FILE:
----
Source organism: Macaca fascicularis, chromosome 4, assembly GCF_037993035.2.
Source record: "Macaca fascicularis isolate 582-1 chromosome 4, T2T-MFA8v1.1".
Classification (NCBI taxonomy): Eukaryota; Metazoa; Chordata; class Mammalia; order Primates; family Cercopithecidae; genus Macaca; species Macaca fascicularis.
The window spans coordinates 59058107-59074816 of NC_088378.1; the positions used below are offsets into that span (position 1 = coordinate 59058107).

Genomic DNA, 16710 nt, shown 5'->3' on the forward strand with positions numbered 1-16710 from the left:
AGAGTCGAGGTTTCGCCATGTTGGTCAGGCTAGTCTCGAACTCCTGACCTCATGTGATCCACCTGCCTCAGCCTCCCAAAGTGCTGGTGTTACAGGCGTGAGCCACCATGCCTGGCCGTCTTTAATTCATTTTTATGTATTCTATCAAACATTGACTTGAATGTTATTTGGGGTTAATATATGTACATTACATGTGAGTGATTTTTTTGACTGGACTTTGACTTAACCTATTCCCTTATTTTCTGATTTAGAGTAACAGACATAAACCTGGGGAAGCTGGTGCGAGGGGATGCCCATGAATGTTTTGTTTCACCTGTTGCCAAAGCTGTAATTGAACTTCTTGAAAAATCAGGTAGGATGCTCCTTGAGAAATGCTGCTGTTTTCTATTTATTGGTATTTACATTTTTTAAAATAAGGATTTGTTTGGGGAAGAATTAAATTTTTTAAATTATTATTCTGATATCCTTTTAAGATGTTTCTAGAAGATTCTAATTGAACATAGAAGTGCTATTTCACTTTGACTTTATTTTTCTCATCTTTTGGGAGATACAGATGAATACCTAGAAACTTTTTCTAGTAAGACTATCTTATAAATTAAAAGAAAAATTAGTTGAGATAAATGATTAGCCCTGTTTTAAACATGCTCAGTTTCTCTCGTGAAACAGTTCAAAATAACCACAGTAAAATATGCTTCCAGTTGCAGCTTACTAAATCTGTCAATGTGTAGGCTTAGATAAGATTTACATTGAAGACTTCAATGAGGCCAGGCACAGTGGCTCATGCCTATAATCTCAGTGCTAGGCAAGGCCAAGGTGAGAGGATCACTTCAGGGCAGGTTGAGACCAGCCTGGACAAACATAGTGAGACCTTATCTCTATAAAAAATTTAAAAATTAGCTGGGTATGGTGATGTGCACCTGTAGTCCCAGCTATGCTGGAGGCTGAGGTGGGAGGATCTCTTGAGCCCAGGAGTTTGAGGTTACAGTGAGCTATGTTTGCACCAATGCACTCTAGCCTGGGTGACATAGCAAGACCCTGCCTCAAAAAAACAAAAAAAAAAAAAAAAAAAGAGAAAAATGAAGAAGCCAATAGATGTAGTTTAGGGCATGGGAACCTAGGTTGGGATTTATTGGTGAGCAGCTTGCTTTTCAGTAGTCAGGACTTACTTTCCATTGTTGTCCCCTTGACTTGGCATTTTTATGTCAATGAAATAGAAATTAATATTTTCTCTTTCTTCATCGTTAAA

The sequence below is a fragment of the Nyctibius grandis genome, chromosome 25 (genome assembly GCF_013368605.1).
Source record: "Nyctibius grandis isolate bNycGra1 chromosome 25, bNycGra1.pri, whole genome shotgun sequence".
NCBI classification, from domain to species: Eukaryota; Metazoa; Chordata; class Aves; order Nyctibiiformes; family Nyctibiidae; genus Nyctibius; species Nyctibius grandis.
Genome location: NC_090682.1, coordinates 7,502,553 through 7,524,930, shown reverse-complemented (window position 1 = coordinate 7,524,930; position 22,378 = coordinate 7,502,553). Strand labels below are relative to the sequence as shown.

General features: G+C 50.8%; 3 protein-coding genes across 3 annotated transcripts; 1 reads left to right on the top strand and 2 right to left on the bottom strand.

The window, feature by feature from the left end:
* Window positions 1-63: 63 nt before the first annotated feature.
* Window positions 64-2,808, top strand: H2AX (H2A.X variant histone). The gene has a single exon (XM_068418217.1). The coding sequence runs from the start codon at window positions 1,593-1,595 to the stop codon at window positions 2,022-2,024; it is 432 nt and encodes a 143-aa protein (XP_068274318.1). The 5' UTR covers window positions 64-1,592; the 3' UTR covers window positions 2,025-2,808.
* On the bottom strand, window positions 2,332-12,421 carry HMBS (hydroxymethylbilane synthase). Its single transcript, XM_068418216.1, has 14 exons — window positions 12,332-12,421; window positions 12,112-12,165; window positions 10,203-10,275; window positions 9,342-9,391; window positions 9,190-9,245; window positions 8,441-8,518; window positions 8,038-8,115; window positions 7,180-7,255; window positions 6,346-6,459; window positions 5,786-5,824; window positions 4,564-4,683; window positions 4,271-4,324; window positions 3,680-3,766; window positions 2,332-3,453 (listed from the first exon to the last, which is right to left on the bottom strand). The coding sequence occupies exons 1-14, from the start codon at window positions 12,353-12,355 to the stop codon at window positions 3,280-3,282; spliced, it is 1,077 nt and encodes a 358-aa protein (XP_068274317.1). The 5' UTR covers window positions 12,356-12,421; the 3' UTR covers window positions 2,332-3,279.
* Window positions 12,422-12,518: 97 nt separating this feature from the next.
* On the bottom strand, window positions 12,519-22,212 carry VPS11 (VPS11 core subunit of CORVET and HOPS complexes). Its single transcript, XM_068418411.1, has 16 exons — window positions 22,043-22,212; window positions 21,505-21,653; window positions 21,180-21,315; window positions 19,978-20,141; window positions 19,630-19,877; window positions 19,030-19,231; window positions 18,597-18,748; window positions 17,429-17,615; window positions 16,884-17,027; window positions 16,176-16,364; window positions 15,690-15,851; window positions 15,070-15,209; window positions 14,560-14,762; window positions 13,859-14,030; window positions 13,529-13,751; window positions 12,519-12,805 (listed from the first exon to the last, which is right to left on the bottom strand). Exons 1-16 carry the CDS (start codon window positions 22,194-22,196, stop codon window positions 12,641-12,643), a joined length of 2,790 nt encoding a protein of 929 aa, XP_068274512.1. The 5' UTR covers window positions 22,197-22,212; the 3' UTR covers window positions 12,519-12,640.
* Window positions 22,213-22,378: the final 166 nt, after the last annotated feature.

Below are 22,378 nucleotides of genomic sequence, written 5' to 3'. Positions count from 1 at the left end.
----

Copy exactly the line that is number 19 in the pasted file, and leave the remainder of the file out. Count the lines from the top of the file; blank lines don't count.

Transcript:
Below are 22,378 nucleotides of genomic sequence, written 5' to 3'. Positions count from 1 at the left end.